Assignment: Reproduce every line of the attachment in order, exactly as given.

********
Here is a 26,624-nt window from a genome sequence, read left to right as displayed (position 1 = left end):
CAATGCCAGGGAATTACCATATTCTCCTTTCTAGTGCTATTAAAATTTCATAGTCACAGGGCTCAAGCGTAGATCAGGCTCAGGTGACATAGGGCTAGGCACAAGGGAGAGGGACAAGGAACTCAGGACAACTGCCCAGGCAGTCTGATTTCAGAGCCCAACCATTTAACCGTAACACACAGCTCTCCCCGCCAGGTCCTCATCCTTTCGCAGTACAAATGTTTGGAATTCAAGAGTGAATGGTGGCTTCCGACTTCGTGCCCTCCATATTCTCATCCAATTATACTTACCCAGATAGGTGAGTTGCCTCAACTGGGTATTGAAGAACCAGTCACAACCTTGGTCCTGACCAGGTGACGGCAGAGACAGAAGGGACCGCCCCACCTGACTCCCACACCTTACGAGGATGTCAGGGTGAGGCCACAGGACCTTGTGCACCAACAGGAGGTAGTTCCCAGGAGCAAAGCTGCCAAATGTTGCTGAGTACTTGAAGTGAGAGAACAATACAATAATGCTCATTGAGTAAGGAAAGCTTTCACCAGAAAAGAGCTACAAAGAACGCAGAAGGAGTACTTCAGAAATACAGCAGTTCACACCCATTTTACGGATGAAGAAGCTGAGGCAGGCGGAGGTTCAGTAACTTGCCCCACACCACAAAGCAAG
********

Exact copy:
Here is a 26,624-nt window from a genome sequence, read left to right as displayed (position 1 = left end):
CAATGCCAGGGAATTACCATATTCTCCTTTCTAGTGCTATTAAAATTTCATAGTCACAGGGCTCAAGCGTAGATCAGGCTCAGGTGACATAGGGCTAGGCACAAGGGAGAGGGACAAGGAACTCAGGACAACTGCCCAGGCAGTCTGATTTCAGAGCCCAACCATTTAACCGTAACACACAGCTCTCCCCGCCAGGTCCTCATCCTTTCGCAGTACAAATGTTTGGAATTCAAGAGTGAATGGTGGCTTCCGACTTCGTGCCCTCCATATTCTCATCCAATTATACTTACCCAGATAGGTGAGTTGCCTCAACTGGGTATTGAAGAACCAGTCACAACCTTGGTCCTGACCAGGTGACGGCAGAGACAGAAGGGACCGCCCCACCTGACTCCCACACCTTACGAGGATGTCAGGGTGAGGCCACAGGACCTTGTGCACCAACAGGAGGTAGTTCCCAGGAGCAAAGCTGCCAAATGTTGCTGAGTACTTGAAGTGAGAGAACAATACAATAATGCTCATTGAGTAAGGAAAGCTTTCACCAGAAAAGAGCTACAAAGAACGCAGAAGGAGTACTTCAGAAATACAGCAGTTCACACCCATTTTACGGATGAAGAAGCTGAGGCAGGCGGAGGTTCAGTAACTTGCCCCACACCACAAAGCAAG